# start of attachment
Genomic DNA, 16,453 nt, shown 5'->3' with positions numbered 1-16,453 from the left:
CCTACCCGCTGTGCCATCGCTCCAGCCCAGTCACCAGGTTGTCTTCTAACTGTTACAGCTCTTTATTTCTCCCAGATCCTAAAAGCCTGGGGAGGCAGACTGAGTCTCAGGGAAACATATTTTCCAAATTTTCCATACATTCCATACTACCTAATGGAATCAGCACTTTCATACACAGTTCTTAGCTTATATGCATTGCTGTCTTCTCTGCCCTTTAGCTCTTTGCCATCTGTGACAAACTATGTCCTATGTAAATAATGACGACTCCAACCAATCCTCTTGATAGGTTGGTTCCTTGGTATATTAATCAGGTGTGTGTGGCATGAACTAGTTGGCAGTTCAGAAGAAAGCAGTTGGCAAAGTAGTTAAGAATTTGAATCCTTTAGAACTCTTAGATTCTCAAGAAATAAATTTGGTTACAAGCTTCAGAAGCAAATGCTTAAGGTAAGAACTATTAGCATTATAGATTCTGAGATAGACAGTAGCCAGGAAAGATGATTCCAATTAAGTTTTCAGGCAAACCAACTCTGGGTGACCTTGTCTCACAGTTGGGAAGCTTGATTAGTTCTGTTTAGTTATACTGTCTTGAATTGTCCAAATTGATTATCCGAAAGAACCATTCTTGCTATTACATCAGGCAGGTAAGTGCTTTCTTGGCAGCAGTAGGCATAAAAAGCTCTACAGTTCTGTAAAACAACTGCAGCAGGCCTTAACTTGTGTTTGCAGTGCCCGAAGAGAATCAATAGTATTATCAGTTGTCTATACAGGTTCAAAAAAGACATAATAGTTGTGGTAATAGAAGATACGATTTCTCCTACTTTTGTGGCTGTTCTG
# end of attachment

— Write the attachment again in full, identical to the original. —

Genomic DNA, 16,453 nt, shown 5'->3' with positions numbered 1-16,453 from the left:
CCTACCCGCTGTGCCATCGCTCCAGCCCAGTCACCAGGTTGTCTTCTAACTGTTACAGCTCTTTATTTCTCCCAGATCCTAAAAGCCTGGGGAGGCAGACTGAGTCTCAGGGAAACATATTTTCCAAATTTTCCATACATTCCATACTACCTAATGGAATCAGCACTTTCATACACAGTTCTTAGCTTATATGCATTGCTGTCTTCTCTGCCCTTTAGCTCTTTGCCATCTGTGACAAACTATGTCCTATGTAAATAATGACGACTCCAACCAATCCTCTTGATAGGTTGGTTCCTTGGTATATTAATCAGGTGTGTGTGGCATGAACTAGTTGGCAGTTCAGAAGAAAGCAGTTGGCAAAGTAGTTAAGAATTTGAATCCTTTAGAACTCTTAGATTCTCAAGAAATAAATTTGGTTACAAGCTTCAGAAGCAAATGCTTAAGGTAAGAACTATTAGCATTATAGATTCTGAGATAGACAGTAGCCAGGAAAGATGATTCCAATTAAGTTTTCAGGCAAACCAACTCTGGGTGACCTTGTCTCACAGTTGGGAAGCTTGATTAGTTCTGTTTAGTTATACTGTCTTGAATTGTCCAAATTGATTATCCGAAAGAACCATTCTTGCTATTACATCAGGCAGGTAAGTGCTTTCTTGGCAGCAGTAGGCATAAAAAGCTCTACAGTTCTGTAAAACAACTGCAGCAGGCCTTAACTTGTGTTTGCAGTGCCCGAAGAGAATCAATAGTATTATCAGTTGTCTATACAGGTTCAAAAAAGACATAATAGTTGTGGTAATAGAAGATACGATTTCTCCTACTTTTGTGGCTGTTCTG